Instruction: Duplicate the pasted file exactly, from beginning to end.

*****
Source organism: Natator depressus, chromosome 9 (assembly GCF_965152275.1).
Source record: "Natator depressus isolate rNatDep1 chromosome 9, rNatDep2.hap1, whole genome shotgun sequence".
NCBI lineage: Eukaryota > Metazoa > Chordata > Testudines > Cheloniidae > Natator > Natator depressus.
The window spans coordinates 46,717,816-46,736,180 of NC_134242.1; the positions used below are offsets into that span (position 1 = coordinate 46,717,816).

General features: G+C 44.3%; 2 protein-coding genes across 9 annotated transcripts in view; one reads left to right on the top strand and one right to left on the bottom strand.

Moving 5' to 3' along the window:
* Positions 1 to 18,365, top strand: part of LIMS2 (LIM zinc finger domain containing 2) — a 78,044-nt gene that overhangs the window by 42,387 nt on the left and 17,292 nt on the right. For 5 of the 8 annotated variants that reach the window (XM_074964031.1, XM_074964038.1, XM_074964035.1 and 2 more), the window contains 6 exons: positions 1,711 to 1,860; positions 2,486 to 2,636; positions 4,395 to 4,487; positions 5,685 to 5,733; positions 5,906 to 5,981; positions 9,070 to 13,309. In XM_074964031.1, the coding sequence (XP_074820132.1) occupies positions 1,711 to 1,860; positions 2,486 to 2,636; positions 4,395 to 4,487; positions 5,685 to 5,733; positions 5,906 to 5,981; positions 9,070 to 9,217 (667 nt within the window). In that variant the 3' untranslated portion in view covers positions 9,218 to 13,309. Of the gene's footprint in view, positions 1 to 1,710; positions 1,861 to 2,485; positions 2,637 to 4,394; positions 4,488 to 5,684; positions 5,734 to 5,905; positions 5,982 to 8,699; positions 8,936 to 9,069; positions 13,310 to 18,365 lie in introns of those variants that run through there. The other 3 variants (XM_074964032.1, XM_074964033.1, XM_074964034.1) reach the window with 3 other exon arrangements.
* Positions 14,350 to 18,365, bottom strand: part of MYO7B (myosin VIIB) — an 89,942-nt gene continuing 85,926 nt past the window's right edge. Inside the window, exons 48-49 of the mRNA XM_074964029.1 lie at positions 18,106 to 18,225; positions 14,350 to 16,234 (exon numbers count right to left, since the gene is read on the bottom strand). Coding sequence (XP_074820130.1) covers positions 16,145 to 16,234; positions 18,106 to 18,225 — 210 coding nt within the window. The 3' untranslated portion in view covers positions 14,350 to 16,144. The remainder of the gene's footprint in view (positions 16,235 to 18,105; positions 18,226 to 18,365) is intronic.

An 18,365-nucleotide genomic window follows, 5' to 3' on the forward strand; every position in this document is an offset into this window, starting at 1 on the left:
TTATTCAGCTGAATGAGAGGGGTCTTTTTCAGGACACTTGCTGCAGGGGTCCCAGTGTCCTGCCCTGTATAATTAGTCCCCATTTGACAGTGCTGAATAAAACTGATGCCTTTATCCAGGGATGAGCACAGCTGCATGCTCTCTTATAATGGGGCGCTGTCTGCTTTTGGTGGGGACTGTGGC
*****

Source organism: Natator depressus, chromosome 9 (assembly GCF_965152275.1).
Source record: "Natator depressus isolate rNatDep1 chromosome 9, rNatDep2.hap1, whole genome shotgun sequence".
NCBI lineage: Eukaryota > Metazoa > Chordata > Testudines > Cheloniidae > Natator > Natator depressus.
The window spans coordinates 46,717,816-46,736,180 of NC_134242.1; the positions used below are offsets into that span (position 1 = coordinate 46,717,816).

General features: G+C 44.3%; 2 protein-coding genes across 9 annotated transcripts in view; one reads left to right on the top strand and one right to left on the bottom strand.

Moving 5' to 3' along the window:
* Positions 1 to 18,365, top strand: part of LIMS2 (LIM zinc finger domain containing 2) — a 78,044-nt gene that overhangs the window by 42,387 nt on the left and 17,292 nt on the right. For 5 of the 8 annotated variants that reach the window (XM_074964031.1, XM_074964038.1, XM_074964035.1 and 2 more), the window contains 6 exons: positions 1,711 to 1,860; positions 2,486 to 2,636; positions 4,395 to 4,487; positions 5,685 to 5,733; positions 5,906 to 5,981; positions 9,070 to 13,309. In XM_074964031.1, the coding sequence (XP_074820132.1) occupies positions 1,711 to 1,860; positions 2,486 to 2,636; positions 4,395 to 4,487; positions 5,685 to 5,733; positions 5,906 to 5,981; positions 9,070 to 9,217 (667 nt within the window). In that variant the 3' untranslated portion in view covers positions 9,218 to 13,309. Of the gene's footprint in view, positions 1 to 1,710; positions 1,861 to 2,485; positions 2,637 to 4,394; positions 4,488 to 5,684; positions 5,734 to 5,905; positions 5,982 to 8,699; positions 8,936 to 9,069; positions 13,310 to 18,365 lie in introns of those variants that run through there. The other 3 variants (XM_074964032.1, XM_074964033.1, XM_074964034.1) reach the window with 3 other exon arrangements.
* Positions 14,350 to 18,365, bottom strand: part of MYO7B (myosin VIIB) — an 89,942-nt gene continuing 85,926 nt past the window's right edge. Inside the window, exons 48-49 of the mRNA XM_074964029.1 lie at positions 18,106 to 18,225; positions 14,350 to 16,234 (exon numbers count right to left, since the gene is read on the bottom strand). Coding sequence (XP_074820130.1) covers positions 16,145 to 16,234; positions 18,106 to 18,225 — 210 coding nt within the window. The 3' untranslated portion in view covers positions 14,350 to 16,144. The remainder of the gene's footprint in view (positions 16,235 to 18,105; positions 18,226 to 18,365) is intronic.

An 18,365-nucleotide genomic window follows, 5' to 3' on the forward strand; every position in this document is an offset into this window, starting at 1 on the left:
TTATTCAGCTGAATGAGAGGGGTCTTTTTCAGGACACTTGCTGCAGGGGTCCCAGTGTCCTGCCCTGTATAATTAGTCCCCATTTGACAGTGCTGAATAAAACTGATGCCTTTATCCAGGGATGAGCACAGCTGCATGCTCTCTTATAATGGGGCGCTGTCTGCTTTTGGTGGGGACTGTGGC